Dutch move ahead with nicotine pouch ban

The Dutch government announced a ban on the sale of nicotine pouches, depriving smokers in the Netherlands of the opportunity to choose a reduced-risk product that could help them quit the deadly habit.

In addition to formally banning the sale of tobacco-free nicotine pouches in the Netherlands, the new rules also prohibit the use of nicotine pouches in places where smoking is currently banned.

The marketing of nicotine pouches with more than 0.035 grams of nicotine has been prohibited in the Netherlands since November 2021.

Dutch regulators wanted to instead regulate nicotine pouches under the country’s Tobacco and Smoking Products Act to avoid the need to demonstrate specific nicotine levels.

The move formally bans tobacco-free nicotine pouches, making it easier to uphold the current rules and help keep tobacco-free nicotine products out of the reach of children.

“Nicotine is addictive and harmful. It is therefore logical to include products that can be used as an alternative to tobacco products under the same law,” health deputy minister Maarten van Ooijen said in a statement.

“I am pleased that today we have decided to treat these products in the same way as tobacco products. In this way, we are taking a new step in creating a smoke-free generation.”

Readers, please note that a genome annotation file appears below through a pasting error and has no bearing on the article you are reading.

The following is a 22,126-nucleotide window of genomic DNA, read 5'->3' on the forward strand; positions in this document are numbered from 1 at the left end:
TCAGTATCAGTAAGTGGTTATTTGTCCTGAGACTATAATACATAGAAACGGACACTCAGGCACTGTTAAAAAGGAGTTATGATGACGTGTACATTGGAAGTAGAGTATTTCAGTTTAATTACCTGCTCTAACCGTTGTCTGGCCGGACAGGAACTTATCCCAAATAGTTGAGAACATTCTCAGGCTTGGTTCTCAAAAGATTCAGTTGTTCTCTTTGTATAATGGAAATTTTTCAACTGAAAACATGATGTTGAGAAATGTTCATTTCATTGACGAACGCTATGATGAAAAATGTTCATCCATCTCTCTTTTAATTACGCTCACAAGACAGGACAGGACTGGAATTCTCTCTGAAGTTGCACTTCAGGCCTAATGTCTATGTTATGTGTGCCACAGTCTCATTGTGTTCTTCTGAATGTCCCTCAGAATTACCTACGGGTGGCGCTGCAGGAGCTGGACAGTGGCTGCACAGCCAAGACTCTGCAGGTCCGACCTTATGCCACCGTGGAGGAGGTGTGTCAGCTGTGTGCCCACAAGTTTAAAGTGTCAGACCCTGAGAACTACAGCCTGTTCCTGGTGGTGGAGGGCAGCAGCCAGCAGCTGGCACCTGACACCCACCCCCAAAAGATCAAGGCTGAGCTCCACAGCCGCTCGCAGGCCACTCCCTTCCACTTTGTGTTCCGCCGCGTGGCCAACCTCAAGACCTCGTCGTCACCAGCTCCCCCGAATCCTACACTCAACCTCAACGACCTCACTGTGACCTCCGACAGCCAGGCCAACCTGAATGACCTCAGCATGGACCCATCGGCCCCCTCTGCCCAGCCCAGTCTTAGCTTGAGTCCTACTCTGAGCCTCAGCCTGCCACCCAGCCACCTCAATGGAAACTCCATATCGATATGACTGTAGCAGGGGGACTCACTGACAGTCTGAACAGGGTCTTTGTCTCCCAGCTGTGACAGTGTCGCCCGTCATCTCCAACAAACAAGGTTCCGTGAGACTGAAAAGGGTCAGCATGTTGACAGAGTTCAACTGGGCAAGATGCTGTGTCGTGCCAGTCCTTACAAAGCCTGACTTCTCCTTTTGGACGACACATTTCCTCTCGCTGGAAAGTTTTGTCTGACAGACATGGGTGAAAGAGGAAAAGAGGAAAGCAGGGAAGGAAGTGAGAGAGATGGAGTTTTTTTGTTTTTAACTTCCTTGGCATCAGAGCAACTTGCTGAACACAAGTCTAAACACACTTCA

The move comes in the face of widespread opposition to the proposal by tobacco harm reduction advocates, who turned out in droves to respond to a consultation on the legislation.

“We are concerned that the proposed ban on nicotine pouches is misguided and will cause harm, as it will remove a viable low-risk alternative to smoking from the market,” writes the European Tobacco Reduction Advocates (ETHRA), in its submission to the consultation.

The Dutch government also plans to ban all advertising for tobacco-free nicotine products, despite the segment’s potential as a low-risk alternative to deadly smoking.

By banning low-risk nicotine pouches, the new rules leave Dutch consumers left to choose only the most harmful form of nicotine available – cigarettes – an outcome that can hardly have a positive impact on public health, says Patrik Strömer, Secretary General of the Association of Swedish Snus Manufacturers.

“It’s a shame anti-nicotine propaganda has caused Dutch regulators to abandon the principles of liberalism and free choice that have traditionally been a hallmark of Dutch society,” he tells Snusforumet.

“Misinformation and unfounded fears have resulted in what amounts to a pro-cigarette policy that does little to improve public health and may also violate EU trade and internal market rules.”